International Recruitment Selection
Human Resource Management is a distinctive approach to employment management which seeks to obtain competitive advantage through the strategic deployment of a highly committed and skilled workforce who is selected from a global pool through complex recruitment and selection practices. (Storey, J. 1995) Globalisation and the effect that it has had on the theory and practice of selection and hiring personnel, has attracted the attention of numerous researchers and practitioners alike.
The environment in which international organisations are operating is evolving radically. Rapid advances in technology, demographic changes, and additional expectations of the emerging workforce are modifying the ways of work. As a results the firms and organisations’ HR professionals are/need to practice very different international recruitment, selection and assessment issues. “There are evidences that the gap between the skills required by organisations and the availability of skilled workers is growing, and the ability to attract and retain the best workers is increasingly becoming vital for organisations.” (UNFAO, 2001- Online)
International Deployment of Staff:
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Skills shortages in the home-grown market mean that certain sectors are looking outside the UK to fill posts. Other international companies are looking to scale up very rapidly overseas, to shift resources and develop talent in unknown markets. as a result in selecting assignees for alternative forms of international assignments, MNCs should be aware of the limitations associated with more traditional forms of international assignments and should work toward more sophisticated recruitment and selection techniques. An international assignment is a process whereby an employee is sent/ transferred overseas for a certain period of time.
With the increase in globalisation it had become inevitable for organisations to be involved in the international transfer of staff. Due to globalisation, MNS’s are in a competition to groom managers to meet the challenges and demands of strategic global human resources management (Schuler et al – 1993) according to Mendenhall and Oddou (1995) expatriation comes as a result of the lack of skilled manpower within organisations.
International transfer of staff or expatriation is a tool to enhance exchange as well as transfer of knowledge thus enhancing organisation learning. Borg and Harzing (1995) perceives expatriation as holding advantages of transferring technical and well as administrative knowledge.
Edstrum A. and Galbraith J. (1997) explain the reasons why organisations engage in International assignments. They believe that the following three reasons are the key factors:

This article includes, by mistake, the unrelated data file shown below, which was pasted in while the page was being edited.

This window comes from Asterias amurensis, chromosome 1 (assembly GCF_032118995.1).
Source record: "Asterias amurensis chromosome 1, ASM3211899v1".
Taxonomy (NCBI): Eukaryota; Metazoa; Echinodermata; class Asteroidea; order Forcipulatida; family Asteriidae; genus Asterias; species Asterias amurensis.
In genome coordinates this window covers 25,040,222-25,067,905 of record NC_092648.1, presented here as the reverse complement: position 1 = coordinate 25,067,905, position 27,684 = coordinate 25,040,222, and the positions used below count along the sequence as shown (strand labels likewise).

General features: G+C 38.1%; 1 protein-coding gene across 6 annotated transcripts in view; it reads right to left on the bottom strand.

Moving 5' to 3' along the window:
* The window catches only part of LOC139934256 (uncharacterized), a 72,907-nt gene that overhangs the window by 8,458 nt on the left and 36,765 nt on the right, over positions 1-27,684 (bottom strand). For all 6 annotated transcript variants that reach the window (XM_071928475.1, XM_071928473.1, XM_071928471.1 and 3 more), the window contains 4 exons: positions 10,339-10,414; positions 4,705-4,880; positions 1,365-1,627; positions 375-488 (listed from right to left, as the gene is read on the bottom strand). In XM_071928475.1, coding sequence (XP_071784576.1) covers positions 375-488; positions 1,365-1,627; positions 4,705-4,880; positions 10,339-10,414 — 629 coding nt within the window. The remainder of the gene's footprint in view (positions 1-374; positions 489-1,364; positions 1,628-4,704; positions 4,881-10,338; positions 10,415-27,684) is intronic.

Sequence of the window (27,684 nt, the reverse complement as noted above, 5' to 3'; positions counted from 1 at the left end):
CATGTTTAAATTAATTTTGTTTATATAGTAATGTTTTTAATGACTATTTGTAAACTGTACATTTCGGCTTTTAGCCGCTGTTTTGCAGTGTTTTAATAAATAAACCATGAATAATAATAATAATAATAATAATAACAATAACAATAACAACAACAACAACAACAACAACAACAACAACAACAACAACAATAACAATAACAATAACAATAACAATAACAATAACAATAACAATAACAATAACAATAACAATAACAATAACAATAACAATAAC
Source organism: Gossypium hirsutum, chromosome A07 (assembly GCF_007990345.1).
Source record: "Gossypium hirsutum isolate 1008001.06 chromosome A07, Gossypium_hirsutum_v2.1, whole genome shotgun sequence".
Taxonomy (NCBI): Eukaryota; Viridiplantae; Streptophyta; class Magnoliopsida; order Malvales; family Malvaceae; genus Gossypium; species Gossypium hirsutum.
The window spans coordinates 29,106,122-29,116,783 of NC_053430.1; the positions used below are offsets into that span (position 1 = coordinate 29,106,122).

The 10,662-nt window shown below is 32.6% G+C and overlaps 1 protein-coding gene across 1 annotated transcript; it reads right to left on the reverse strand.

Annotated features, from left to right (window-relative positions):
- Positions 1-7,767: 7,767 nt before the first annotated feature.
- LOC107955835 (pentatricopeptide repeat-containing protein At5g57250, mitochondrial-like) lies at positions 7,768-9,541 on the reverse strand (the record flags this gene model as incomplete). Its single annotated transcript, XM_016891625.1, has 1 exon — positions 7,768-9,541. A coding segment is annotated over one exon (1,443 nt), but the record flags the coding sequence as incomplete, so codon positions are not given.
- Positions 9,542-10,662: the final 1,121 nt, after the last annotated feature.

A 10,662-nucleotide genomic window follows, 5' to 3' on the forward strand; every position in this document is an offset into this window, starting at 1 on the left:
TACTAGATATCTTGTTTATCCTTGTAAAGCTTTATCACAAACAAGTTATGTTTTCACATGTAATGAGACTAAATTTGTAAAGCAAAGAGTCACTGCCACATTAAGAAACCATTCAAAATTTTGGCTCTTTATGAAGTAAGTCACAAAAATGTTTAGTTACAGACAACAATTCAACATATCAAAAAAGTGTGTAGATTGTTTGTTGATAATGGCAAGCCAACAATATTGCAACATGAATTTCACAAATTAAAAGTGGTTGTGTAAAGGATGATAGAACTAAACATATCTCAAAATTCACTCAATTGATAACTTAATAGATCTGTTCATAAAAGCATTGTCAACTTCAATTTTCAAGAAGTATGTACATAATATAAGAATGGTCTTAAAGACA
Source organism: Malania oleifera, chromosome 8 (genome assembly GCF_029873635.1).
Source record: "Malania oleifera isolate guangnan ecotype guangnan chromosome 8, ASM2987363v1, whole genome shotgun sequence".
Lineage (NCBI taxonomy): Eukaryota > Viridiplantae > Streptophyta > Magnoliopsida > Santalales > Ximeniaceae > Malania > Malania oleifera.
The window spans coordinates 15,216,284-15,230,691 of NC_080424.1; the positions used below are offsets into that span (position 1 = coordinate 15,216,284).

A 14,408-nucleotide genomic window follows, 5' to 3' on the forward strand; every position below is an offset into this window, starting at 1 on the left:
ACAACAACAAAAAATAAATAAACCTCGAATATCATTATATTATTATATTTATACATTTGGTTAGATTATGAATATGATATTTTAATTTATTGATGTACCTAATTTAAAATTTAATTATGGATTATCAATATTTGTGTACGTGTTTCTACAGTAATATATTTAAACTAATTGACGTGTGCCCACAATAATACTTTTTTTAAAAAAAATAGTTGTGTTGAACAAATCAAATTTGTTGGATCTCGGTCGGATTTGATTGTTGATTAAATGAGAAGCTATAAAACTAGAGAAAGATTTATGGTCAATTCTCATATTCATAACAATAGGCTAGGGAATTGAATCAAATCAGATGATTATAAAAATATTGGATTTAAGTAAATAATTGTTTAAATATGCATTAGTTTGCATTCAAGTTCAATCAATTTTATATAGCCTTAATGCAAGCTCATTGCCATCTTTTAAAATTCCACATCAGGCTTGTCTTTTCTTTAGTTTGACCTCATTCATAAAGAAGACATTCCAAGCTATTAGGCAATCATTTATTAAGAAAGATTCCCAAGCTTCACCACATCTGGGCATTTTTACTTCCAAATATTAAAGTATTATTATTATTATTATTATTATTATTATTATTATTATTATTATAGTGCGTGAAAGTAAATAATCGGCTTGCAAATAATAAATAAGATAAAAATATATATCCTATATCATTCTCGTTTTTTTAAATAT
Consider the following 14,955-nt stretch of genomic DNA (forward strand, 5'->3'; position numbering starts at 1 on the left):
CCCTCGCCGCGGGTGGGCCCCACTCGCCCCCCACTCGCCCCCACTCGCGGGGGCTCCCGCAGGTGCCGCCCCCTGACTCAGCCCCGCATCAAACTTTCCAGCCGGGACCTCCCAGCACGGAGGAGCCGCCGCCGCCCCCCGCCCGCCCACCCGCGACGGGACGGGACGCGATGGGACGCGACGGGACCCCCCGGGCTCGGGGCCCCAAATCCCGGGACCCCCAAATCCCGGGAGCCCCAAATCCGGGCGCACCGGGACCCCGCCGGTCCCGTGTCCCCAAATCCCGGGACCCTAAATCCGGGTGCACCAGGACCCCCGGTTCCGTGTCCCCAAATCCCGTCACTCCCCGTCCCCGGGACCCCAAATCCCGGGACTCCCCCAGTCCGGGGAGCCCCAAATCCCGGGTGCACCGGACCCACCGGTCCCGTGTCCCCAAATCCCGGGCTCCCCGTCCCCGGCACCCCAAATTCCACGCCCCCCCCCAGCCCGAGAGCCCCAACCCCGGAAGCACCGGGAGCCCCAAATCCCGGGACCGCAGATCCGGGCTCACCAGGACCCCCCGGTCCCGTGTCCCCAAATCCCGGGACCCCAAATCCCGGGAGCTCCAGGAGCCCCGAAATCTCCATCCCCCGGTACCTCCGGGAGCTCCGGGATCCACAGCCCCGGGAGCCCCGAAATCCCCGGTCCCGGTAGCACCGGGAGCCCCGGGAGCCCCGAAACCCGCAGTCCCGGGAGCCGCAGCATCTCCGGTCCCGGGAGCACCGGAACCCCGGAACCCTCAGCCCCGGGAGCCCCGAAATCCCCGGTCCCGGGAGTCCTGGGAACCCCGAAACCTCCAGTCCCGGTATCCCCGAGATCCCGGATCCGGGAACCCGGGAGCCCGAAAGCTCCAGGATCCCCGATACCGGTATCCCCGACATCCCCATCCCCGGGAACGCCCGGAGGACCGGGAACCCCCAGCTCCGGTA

- To fill a position ( also to take into consideration that this can be for the purpose to train managers who can gradually take up more advanced posts with the parent organisation or at subsidiary abroad)
- Management development – by giving the managers an international experience and training them for future important tasks in subsidiaries abroad or with the parent organisation. This kind of transfer often takes place when qualified host country national are available.
- Organisational Development (the idea is that managers become less ethnocentric once they come into contact with a variety of culture. It is assumed that the large-scale transfer of managers of different nationalities between the parent organisation and its subsidiaries abroad will create international communication networks)
Recruitment and selection is the foundation of all other HR activity. Get it wrong ... you are always making up for that one bad decision. (CIPD, 2008 Online) The rapid expansion of blurred labour markets means that HR managers need to adapt rapidly to cope with increasingly complex demands. Skills shortages in the home-grown market mean that certain sectors are looking outside the UK to fill posts.
Other international companies are looking to scale up very rapidly overseas, to shift resources and develop talent in unknown markets. as a result in selecting assignees for alternative forms of international assignments, MNCs should be aware of the limitations associated with more traditional forms of international assignments and should work toward more complicated recruitment and selection techniques. (Collins D.G. et al., 2007) Certain international standards in regards to performance, supervisory controls, job specifications, organisational culture, human capital, etc need to be taken into account. There are various issues needed to be considered in the recruitment and selection process in global aspect. Among them are:
- The culture of the home/host country
- Immigration statues (Limited visas provided)
- Security Check- CRB (Criminal records Bureau)
- The validity of the qualifications and skills of the applicant – what the degree really mean? How to assess it?
- Health and safety legislation – safety responsibility in the host country, particularly when deploying to work in areas with militia conflicts.
- Minimum Wage Limit , depending on the age of the worker ( Parliamentary Papers, 1998 – National Minimum Wage, 2008 - online)
- Language skills and abilities ( particularly in selection process, if devising psychometric test)
- Validity of applicants former employers (it is easy in the UK)
- Conversion Programmes (if needed)
- Education of the expatriates’ children
Always on Time
Marked to Standard